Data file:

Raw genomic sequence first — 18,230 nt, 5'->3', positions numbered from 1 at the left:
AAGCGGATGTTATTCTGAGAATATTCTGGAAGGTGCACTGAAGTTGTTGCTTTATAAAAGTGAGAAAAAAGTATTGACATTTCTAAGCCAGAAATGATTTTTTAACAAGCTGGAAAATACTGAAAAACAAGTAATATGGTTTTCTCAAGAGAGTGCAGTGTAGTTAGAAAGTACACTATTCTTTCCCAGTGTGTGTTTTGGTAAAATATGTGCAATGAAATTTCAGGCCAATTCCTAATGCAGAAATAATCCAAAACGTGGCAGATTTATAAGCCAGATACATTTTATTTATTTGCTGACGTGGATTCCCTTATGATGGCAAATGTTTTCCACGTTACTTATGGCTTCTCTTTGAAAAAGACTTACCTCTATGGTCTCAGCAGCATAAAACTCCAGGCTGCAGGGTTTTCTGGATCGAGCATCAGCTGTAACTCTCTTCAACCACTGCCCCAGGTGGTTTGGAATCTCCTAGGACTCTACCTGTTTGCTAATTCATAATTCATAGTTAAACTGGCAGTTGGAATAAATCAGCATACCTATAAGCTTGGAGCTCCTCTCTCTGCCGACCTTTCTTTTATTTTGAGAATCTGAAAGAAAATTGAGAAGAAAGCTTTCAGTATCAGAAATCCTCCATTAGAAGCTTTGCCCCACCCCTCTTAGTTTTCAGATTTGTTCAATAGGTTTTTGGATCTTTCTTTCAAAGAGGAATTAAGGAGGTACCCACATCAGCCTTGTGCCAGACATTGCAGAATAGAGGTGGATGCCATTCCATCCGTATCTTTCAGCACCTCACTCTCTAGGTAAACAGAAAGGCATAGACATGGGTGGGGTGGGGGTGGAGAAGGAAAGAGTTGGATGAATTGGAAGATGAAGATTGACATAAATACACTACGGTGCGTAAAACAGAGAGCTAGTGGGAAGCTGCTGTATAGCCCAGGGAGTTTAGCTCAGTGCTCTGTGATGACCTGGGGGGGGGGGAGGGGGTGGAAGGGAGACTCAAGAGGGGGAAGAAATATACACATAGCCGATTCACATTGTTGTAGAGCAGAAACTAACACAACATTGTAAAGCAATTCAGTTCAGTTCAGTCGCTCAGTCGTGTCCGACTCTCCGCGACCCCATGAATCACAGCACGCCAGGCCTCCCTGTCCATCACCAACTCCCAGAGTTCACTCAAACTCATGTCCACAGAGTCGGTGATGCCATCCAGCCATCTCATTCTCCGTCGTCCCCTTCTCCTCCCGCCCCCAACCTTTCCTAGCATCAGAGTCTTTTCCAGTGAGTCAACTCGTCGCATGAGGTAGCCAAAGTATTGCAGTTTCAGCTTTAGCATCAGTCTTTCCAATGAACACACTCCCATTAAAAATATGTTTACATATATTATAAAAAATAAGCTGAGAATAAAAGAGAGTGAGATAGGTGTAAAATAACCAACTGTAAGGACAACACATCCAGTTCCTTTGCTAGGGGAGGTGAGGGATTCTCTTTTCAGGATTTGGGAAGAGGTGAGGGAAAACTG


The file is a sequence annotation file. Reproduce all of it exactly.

Raw genomic sequence first — 18,230 nt, 5'->3', positions numbered from 1 at the left:
AAGCGGATGTTATTCTGAGAATATTCTGGAAGGTGCACTGAAGTTGTTGCTTTATAAAAGTGAGAAAAAAGTATTGACATTTCTAAGCCAGAAATGATTTTTTAACAAGCTGGAAAATACTGAAAAACAAGTAATATGGTTTTCTCAAGAGAGTGCAGTGTAGTTAGAAAGTACACTATTCTTTCCCAGTGTGTGTTTTGGTAAAATATGTGCAATGAAATTTCAGGCCAATTCCTAATGCAGAAATAATCCAAAACGTGGCAGATTTATAAGCCAGATACATTTTATTTATTTGCTGACGTGGATTCCCTTATGATGGCAAATGTTTTCCACGTTACTTATGGCTTCTCTTTGAAAAAGACTTACCTCTATGGTCTCAGCAGCATAAAACTCCAGGCTGCAGGGTTTTCTGGATCGAGCATCAGCTGTAACTCTCTTCAACCACTGCCCCAGGTGGTTTGGAATCTCCTAGGACTCTACCTGTTTGCTAATTCATAATTCATAGTTAAACTGGCAGTTGGAATAAATCAGCATACCTATAAGCTTGGAGCTCCTCTCTCTGCCGACCTTTCTTTTATTTTGAGAATCTGAAAGAAAATTGAGAAGAAAGCTTTCAGTATCAGAAATCCTCCATTAGAAGCTTTGCCCCACCCCTCTTAGTTTTCAGATTTGTTCAATAGGTTTTTGGATCTTTCTTTCAAAGAGGAATTAAGGAGGTACCCACATCAGCCTTGTGCCAGACATTGCAGAATAGAGGTGGATGCCATTCCATCCGTATCTTTCAGCACCTCACTCTCTAGGTAAACAGAAAGGCATAGACATGGGTGGGGTGGGGGTGGAGAAGGAAAGAGTTGGATGAATTGGAAGATGAAGATTGACATAAATACACTACGGTGCGTAAAACAGAGAGCTAGTGGGAAGCTGCTGTATAGCCCAGGGAGTTTAGCTCAGTGCTCTGTGATGACCTGGGGGGGGGGGAGGGGGTGGAAGGGAGACTCAAGAGGGGGAAGAAATATACACATAGCCGATTCACATTGTTGTAGAGCAGAAACTAACACAACATTGTAAAGCAATTCAGTTCAGTTCAGTCGCTCAGTCGTGTCCGACTCTCCGCGACCCCATGAATCACAGCACGCCAGGCCTCCCTGTCCATCACCAACTCCCAGAGTTCACTCAAACTCATGTCCACAGAGTCGGTGATGCCATCCAGCCATCTCATTCTCCGTCGTCCCCTTCTCCTCCCGCCCCCAACCTTTCCTAGCATCAGAGTCTTTTCCAGTGAGTCAACTCGTCGCATGAGGTAGCCAAAGTATTGCAGTTTCAGCTTTAGCATCAGTCTTTCCAATGAACACACTCCCATTAAAAATATGTTTACATATATTATAAAAAATAAGCTGAGAATAAAAGAGAGTGAGATAGGTGTAAAATAACCAACTGTAAGGACAACACATCCAGTTCCTTTGCTAGGGGAGGTGAGGGATTCTCTTTTCAGGATTTGGGAAGAGGTGAGGGAAAACTG